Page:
Upon a deck, the sandpaper alike grip tape is usually installed so a skateboarder can have a firm grip of his/her deck. The grip tape comes in different brands and roughness. Some skaters prefer grip tape with rough surface for more grip, while others prefer smoother surface for easier controllability.

The Trucks


Trucks are the most complex, important part that decides how the entire set of a skateboard feels to ride. Many people say they can skate with different decks but NOT with other trucks. Trucks bind the deck and wheels, hold the skateboarder's weight, and determine the steering angle and how it feels to ride the skateboard.


A skateboard trucks are usually made of steel and and durable. They generally last months without replacement or repair. The truck is consist of several components - the axles, the kingpin, the hanger, the bushings and the baseplate. Sometimes it even comes with a plastic plate attached to its base plate so it can slide more smoothly.


Hangers and axles determine the length of a truck's width. If it's too narrow, a skateboard becomes unstable and if it's too wide, it becomes harder to spin a skateboard. Ideally, hangers should have the same width as as the deck or it should be slightly narrower than that. Some skaters prefer trucks that's slightly wider than their decks.

Once again, it comes down to your preference after all. Hangers also affects how a skateboard grinds. Some trucks contain harder materials like titanium allowing lighter and longer grinds but less durable. Titanium trucks could also play a roll to lighten trucks.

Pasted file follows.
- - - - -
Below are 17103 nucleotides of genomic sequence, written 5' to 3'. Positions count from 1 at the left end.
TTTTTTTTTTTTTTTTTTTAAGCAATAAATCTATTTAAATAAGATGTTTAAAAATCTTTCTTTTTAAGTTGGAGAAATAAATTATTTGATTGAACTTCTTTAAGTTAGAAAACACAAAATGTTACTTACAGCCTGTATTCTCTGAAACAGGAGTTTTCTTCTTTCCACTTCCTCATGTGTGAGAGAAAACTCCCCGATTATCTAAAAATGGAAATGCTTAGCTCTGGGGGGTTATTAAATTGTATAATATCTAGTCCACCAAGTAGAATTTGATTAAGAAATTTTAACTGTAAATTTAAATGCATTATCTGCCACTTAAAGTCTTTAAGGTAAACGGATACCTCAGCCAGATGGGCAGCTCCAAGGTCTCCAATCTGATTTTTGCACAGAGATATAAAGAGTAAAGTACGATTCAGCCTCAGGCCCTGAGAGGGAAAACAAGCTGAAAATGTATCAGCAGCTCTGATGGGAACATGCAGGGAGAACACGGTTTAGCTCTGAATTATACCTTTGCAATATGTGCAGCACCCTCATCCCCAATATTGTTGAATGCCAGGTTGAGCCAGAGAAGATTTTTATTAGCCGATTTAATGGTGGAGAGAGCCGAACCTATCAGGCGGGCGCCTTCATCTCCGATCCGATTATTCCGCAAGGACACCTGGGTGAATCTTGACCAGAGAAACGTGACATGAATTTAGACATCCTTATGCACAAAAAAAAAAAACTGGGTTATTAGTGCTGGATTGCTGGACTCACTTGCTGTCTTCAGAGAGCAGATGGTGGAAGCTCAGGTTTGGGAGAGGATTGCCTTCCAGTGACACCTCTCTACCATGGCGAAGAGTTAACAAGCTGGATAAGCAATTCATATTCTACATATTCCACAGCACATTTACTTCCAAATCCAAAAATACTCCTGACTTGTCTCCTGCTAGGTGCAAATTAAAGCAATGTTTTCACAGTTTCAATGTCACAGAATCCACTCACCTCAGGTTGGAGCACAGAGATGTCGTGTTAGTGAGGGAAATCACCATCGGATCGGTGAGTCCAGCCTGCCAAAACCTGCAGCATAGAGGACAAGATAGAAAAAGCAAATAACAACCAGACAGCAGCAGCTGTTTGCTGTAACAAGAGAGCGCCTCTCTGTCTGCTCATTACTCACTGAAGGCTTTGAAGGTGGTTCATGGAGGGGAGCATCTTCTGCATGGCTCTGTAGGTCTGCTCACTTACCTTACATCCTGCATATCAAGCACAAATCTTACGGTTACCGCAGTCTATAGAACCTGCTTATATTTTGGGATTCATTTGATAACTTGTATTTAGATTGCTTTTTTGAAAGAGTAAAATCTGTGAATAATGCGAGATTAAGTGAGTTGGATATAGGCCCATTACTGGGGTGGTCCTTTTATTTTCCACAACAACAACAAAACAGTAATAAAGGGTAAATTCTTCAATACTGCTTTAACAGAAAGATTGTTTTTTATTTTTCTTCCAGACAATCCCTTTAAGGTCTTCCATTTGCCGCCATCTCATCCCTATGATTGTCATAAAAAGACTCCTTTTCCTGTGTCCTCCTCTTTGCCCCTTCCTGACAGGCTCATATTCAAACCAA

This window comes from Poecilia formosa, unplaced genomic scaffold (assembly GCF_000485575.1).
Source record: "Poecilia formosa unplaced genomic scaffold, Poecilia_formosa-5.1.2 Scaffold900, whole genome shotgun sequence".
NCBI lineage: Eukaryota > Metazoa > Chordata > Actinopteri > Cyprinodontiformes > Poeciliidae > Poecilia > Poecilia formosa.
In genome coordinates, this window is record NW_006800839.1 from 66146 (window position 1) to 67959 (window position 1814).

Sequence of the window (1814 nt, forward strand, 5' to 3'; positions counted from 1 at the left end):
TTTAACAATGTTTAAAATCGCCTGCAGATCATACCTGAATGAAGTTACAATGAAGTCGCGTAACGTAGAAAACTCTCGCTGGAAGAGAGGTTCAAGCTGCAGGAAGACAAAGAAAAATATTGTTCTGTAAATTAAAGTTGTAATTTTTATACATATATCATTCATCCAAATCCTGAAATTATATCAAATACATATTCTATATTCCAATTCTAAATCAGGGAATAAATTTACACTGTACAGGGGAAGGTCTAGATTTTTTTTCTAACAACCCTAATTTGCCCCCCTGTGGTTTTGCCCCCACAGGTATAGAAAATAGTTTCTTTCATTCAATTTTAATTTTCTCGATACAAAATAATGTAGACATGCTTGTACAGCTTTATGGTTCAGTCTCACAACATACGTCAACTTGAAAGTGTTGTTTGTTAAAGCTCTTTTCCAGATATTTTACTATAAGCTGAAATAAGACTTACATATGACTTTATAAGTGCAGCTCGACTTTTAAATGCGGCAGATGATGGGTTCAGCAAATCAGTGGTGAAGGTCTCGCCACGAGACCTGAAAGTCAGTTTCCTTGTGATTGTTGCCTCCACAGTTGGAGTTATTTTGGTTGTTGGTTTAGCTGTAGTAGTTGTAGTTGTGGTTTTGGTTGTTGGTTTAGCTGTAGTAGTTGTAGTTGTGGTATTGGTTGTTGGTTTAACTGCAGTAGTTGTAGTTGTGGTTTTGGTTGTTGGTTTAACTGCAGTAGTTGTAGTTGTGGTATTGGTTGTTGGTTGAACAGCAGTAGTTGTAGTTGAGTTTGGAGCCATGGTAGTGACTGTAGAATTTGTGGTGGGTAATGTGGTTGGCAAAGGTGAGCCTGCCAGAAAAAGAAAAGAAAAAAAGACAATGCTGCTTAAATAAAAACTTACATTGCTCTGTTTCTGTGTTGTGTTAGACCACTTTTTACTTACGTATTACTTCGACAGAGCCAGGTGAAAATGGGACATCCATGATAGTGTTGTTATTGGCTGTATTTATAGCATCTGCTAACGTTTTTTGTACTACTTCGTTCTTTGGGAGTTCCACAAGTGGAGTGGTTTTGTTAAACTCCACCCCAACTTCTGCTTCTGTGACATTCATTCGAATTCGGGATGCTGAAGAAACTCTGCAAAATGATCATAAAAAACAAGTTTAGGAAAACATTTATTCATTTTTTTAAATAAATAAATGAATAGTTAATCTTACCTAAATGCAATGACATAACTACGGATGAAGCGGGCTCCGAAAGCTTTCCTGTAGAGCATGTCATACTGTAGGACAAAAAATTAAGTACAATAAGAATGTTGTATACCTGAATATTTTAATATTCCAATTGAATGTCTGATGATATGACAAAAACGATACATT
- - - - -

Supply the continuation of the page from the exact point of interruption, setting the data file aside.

Base plate

A metal plate to which a kingpin and hangers are attached. It is mounted on a deck with four bolts.


A big bolt that connects the deck, baseplate and hangers. They may come in hollow to reduce weight sometimes.

Hanger and Axle

A hanger is a metal part that is connected to the other end of the kingpin and holds axle inside. It does not only hold the wheels, it also becomes a contact point with other object during grind tricks. It is commonly made of steel, but some brands feature other materials like titanium to make it more durable, lighter, and easier to grind but they tend to be more expensive. If the hangers are meat, the axles are bones. They connect two wheels on individual truck and are held by the kingpin and axle nuts. They also may come in hollow to reduce weight.


The small urethane/rubber parts that are attached in the middle of the hangers and the baseplates that allow the hanger to stay in one place. Bushings come in pairs and each pair is installed in one truck. Bushings affect the steering angle of the skateboard. It can be adjusted by tightening or loosening the axle nut.